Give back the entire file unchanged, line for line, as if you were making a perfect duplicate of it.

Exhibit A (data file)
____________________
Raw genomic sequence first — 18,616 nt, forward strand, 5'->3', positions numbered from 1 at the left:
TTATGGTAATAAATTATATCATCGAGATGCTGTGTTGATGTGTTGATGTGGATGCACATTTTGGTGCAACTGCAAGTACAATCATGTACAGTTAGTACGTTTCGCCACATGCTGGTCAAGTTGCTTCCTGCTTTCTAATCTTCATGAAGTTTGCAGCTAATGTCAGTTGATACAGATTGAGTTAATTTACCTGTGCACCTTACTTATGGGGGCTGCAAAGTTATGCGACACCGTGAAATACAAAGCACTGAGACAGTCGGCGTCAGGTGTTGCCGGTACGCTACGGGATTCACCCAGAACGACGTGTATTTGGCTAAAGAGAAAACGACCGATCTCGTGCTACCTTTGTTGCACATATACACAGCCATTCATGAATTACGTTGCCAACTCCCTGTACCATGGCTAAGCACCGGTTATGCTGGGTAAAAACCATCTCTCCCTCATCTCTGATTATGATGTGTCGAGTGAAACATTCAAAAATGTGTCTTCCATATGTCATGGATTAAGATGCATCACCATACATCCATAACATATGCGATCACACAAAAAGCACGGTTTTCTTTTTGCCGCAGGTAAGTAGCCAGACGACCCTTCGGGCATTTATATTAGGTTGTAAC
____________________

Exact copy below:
Raw genomic sequence first — 18,616 nt, forward strand, 5'->3', positions numbered from 1 at the left:
TTATGGTAATAAATTATATCATCGAGATGCTGTGTTGATGTGTTGATGTGGATGCACATTTTGGTGCAACTGCAAGTACAATCATGTACAGTTAGTACGTTTCGCCACATGCTGGTCAAGTTGCTTCCTGCTTTCTAATCTTCATGAAGTTTGCAGCTAATGTCAGTTGATACAGATTGAGTTAATTTACCTGTGCACCTTACTTATGGGGGCTGCAAAGTTATGCGACACCGTGAAATACAAAGCACTGAGACAGTCGGCGTCAGGTGTTGCCGGTACGCTACGGGATTCACCCAGAACGACGTGTATTTGGCTAAAGAGAAAACGACCGATCTCGTGCTACCTTTGTTGCACATATACACAGCCATTCATGAATTACGTTGCCAACTCCCTGTACCATGGCTAAGCACCGGTTATGCTGGGTAAAAACCATCTCTCCCTCATCTCTGATTATGATGTGTCGAGTGAAACATTCAAAAATGTGTCTTCCATATGTCATGGATTAAGATGCATCACCATACATCCATAACATATGCGATCACACAAAAAGCACGGTTTTCTTTTTGCCGCAGGTAAGTAGCCAGACGACCCTTCGGGCATTTATATTAGGTTGTAAC